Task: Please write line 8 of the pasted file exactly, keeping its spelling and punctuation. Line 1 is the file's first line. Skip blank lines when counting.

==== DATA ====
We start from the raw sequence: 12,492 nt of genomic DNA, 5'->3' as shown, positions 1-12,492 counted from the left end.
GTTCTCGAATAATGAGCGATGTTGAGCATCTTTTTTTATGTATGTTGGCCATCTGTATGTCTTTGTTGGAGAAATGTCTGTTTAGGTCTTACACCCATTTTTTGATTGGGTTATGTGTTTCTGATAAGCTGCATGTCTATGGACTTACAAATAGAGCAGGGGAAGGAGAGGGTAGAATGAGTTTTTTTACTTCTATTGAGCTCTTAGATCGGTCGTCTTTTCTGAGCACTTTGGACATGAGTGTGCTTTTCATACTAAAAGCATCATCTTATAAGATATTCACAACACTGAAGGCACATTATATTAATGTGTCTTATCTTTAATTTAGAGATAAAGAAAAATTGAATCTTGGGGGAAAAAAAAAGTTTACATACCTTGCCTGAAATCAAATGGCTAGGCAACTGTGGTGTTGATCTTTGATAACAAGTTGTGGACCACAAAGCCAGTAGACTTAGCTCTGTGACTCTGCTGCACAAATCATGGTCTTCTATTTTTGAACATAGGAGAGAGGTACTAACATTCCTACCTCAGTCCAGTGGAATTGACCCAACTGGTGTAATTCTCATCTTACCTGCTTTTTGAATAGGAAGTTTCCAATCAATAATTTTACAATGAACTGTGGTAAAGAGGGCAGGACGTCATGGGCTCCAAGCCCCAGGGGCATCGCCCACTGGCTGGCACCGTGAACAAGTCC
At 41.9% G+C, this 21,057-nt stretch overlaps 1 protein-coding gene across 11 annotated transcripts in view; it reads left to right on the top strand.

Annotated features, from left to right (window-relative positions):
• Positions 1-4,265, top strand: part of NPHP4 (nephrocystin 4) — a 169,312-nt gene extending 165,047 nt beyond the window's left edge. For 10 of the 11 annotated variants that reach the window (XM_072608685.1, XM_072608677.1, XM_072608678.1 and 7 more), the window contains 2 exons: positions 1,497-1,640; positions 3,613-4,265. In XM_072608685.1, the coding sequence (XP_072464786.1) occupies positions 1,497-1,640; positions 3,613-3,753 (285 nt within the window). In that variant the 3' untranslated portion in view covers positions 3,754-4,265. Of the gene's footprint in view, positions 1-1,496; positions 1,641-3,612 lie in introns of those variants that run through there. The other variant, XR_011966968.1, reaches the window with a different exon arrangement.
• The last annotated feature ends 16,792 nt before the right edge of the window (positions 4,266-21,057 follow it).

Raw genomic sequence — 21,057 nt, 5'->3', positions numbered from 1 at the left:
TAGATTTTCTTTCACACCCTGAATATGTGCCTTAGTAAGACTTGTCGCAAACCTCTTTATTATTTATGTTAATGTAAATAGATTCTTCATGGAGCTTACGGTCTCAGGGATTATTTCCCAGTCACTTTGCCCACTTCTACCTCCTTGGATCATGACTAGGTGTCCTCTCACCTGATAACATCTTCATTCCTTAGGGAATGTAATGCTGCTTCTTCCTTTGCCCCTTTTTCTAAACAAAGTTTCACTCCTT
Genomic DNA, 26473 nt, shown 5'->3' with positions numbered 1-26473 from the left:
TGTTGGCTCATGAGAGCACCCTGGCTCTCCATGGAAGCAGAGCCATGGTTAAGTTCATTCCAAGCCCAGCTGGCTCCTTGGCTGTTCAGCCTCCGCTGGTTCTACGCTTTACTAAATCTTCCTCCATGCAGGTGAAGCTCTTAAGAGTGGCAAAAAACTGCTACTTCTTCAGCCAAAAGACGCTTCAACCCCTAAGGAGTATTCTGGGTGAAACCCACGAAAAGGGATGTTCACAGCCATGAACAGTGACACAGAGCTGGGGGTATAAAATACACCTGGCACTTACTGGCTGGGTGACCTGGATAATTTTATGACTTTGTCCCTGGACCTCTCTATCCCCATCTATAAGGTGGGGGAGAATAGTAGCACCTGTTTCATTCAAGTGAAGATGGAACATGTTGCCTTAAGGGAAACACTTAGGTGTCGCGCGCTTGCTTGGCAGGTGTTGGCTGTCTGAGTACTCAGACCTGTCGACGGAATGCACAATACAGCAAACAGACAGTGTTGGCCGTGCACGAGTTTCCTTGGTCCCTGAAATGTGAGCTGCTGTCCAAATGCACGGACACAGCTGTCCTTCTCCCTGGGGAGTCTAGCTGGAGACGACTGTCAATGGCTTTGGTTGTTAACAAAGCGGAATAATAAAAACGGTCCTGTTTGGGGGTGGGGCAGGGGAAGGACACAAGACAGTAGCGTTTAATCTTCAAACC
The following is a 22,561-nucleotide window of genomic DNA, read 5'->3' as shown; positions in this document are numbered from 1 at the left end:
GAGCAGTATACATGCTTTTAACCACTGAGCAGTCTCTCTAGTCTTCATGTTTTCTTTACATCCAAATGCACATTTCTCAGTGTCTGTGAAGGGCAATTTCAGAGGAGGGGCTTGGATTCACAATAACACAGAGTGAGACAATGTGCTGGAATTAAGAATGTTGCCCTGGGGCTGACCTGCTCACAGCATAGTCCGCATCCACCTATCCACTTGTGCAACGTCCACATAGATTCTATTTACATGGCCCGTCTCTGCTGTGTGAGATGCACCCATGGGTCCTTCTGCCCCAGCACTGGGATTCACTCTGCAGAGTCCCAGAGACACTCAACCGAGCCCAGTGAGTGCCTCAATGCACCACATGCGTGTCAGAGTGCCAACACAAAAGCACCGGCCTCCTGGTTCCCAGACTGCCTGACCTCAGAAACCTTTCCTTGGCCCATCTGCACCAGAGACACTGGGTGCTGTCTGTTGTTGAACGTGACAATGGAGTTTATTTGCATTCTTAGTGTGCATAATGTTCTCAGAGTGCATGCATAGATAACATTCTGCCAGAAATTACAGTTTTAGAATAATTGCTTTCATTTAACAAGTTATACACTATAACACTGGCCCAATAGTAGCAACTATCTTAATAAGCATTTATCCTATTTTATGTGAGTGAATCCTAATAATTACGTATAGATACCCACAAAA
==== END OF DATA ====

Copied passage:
TAGATTTTCTTTCACACCCTGAATATGTGCCTTAGTAAGACTTGTCGCAAACCTCTTTATTATTTATGTTAATGTAAATAGATTCTTCATGGAGCTTACGGTCTCAGGGATTATTTCCCAGTCACTTTGCCCACTTCTACCTCCTTGGATCATGACTAGGTGTCCTCTCACCTGATAACATCTTCATTCCTTAGGGAATGTAATGCTGCTTCTTCCTTTGCCCCTTTTTCTAAACAAAGTTTCACTCCTT